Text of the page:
Battle the Back to School Blues

Clever school friends in casualwear

Your family is watching TV one evening when it happens, the dreaded back to school commercials begin!

Over the sound of unhappy groans, the thought hits you that the first day of school will be here before you know it! Many children feel excited as the new school year grows closer, but this excitement does not come without its fair share of stress. The question for parents usually lies in how concerned should they be about their child’s back to school woes. Some parents question whether or not their child’s feelings about school are average, and what they should do to help them adjust to a new school year.

There are plenty of developmentally appropriate anxious thoughts that school age children can have. Depending on the child’s age, point in development, personality, and previous school experiences, these thoughts can trigger a varying amount of emotional responses. A five year old just beginning their school experience will naturally be worried about being separated from his or her parent(s), while the concerns of a thirteen year old typically revolve around increased work load and social relationships. Most kids will be concerned about who their teachers are, and who their fellow classmates will be.

Some children may have difficulty falling asleep, staying asleep or report nightmares. Other children may cry and initially refuse to go to school. This behavior is more common in early childhood, and normally subsides within the first few weeks. Occasionally, children can experience anxiety for a short period of time upon arriving at school, but this also typically resolves itself within a few weeks.

There are some steps you can take to calm youself and your child before school begins. Transitions are difficult, and going from staying up late and sleeping in all summer long isn’t easy for anyone. Getting organized ahead of time and starting a new sleep schedule a week before school starts can help curb anxiety. This includes practicing the morning routine, getting your child’s backpack and materials together, and establishing expectations about homework or other school related routines.

Most schools host open houses (also called peek at your seat) for kids and parents. Contact your school to ask if there are PTA newsletters, social media pages or other ways in which you can stay in touch with parents. This way you will feel in the loop, and can ask questions easily. The school can also assist with any concerns about affording school supplies and lunches.

Lastly, a special family event as summer ends is an important way to give you and your child closure before the school year starts. A special treat, dinner, move night or other fun outing can help wrap up your summer in a positive way!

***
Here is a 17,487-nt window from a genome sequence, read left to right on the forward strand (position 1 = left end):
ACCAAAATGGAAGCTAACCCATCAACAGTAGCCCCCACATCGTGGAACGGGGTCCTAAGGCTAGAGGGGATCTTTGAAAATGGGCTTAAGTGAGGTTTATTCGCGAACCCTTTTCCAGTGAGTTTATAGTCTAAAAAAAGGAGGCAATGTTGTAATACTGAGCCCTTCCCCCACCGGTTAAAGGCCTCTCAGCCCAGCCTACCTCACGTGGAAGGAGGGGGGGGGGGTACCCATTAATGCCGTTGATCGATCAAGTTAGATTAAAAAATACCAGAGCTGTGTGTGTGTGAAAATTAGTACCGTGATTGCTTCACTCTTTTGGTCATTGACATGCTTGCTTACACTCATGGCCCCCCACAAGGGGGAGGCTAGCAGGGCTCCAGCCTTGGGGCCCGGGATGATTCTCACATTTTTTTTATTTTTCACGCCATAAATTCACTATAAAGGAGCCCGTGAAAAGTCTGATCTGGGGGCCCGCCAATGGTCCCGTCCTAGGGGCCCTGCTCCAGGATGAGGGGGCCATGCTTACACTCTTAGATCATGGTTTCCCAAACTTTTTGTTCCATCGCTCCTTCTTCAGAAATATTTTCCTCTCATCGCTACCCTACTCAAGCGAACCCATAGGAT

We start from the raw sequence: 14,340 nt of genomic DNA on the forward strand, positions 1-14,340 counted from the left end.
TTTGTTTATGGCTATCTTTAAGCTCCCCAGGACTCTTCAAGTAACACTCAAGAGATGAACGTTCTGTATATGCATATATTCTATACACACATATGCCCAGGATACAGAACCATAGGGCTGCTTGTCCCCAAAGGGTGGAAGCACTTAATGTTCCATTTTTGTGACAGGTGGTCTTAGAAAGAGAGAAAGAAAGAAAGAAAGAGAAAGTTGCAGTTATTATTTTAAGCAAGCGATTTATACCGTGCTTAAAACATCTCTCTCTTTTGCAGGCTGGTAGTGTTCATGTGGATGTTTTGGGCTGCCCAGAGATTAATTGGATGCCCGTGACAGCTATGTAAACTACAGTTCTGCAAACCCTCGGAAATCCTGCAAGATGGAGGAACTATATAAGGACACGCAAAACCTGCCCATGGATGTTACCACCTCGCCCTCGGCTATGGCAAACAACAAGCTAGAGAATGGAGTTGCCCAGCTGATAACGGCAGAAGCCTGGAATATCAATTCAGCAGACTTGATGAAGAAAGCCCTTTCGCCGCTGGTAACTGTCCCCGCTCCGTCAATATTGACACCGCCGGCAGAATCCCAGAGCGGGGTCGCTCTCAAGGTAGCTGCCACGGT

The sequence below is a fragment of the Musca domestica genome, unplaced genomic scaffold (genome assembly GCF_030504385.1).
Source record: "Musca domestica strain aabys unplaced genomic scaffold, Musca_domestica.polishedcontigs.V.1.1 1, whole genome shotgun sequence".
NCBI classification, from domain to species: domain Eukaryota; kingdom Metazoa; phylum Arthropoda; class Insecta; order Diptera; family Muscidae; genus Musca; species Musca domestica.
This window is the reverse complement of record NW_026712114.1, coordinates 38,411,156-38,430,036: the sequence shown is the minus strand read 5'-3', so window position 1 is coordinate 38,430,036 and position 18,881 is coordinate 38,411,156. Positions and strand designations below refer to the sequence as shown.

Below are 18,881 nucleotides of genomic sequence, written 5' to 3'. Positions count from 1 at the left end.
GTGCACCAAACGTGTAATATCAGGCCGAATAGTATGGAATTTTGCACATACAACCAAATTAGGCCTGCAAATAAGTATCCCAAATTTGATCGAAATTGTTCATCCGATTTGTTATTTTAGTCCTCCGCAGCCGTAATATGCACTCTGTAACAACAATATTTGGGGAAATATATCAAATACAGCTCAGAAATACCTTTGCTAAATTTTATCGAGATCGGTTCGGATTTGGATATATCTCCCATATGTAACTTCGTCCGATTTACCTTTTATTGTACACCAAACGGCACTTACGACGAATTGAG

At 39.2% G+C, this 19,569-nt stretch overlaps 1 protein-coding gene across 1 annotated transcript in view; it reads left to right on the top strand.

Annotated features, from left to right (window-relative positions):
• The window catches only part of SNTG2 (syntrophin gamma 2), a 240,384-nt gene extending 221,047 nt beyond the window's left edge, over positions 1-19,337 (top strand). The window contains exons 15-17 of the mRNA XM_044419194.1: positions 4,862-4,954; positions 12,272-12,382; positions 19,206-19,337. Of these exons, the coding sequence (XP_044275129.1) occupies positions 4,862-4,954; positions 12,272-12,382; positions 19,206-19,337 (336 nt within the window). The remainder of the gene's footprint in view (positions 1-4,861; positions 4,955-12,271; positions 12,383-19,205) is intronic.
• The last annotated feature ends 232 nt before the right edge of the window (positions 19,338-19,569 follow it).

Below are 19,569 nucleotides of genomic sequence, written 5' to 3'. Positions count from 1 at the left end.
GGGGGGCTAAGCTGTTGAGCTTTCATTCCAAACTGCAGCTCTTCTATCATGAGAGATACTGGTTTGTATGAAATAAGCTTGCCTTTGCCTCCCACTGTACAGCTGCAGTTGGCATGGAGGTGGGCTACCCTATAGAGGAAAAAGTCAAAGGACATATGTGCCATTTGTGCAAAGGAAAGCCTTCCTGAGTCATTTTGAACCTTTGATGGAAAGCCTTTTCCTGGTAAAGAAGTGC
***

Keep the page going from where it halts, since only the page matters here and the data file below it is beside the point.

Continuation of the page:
If anxious behavior does not resolve over the first 2-3 weeks of school, parents should consider the possibility that their child is experiencing significant anxiety. There are some recognizable signs that a child is experiencing a specific anxiety disorder related to school. These signs can include frequent stomachaches and/or headaches, nightmares and difficulty sleeping or waking up for school. Many children experiencing an anxiety disorder related to the school setting will demonstrate their anxiety through acting out behaviors including tantrums when it’s time to leave for school, regularly skipping school, increased irritability, and social isolation. If you have serious concerns, be sure to contact your child’s school and consider seeking professional counseling services. To make an appointment with a licensed counselor at Blue Sails Counseling, please visit www.bluesalescounselingandconsulting.com, call 410-231-0488 or email us at information@bluesalescounselingandconsulting.com.

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Erica Gunther Linville
Erica Gunther Linville, M.Ed., LGPC, works as a counselor at Blue Sails Counseling in Lusby, MD and as an Elementary School Counselor for Calvert County Public Schools. She has over 10 years of experience working with children and adolescents in a variety of settings. Her experience includes working with Autism Spectrum Disorders, ADHD, Anxiety Disorders, Depressive Disorders, and other behavioral disorders. Erica earned her M.Ed. in School Counseling from Loyola University Baltimore and her B.S. in Psychology from Towson University. She is a Licensed General Practicing Counselor (LGPC), Certified Professional School Counselor (CPSC)and Nationally Certified Counselor (NCC). Aside from working with children, Erica enjoys working out at CrossFit Merit in Prince Frederick, MD with her husband, family and friends. She spends her free time reading fictional stories on the beach, jogging with her two dog babies Jack and Jordy and taking lots of pictures, videos and blogging for CrossFit Merit on social media.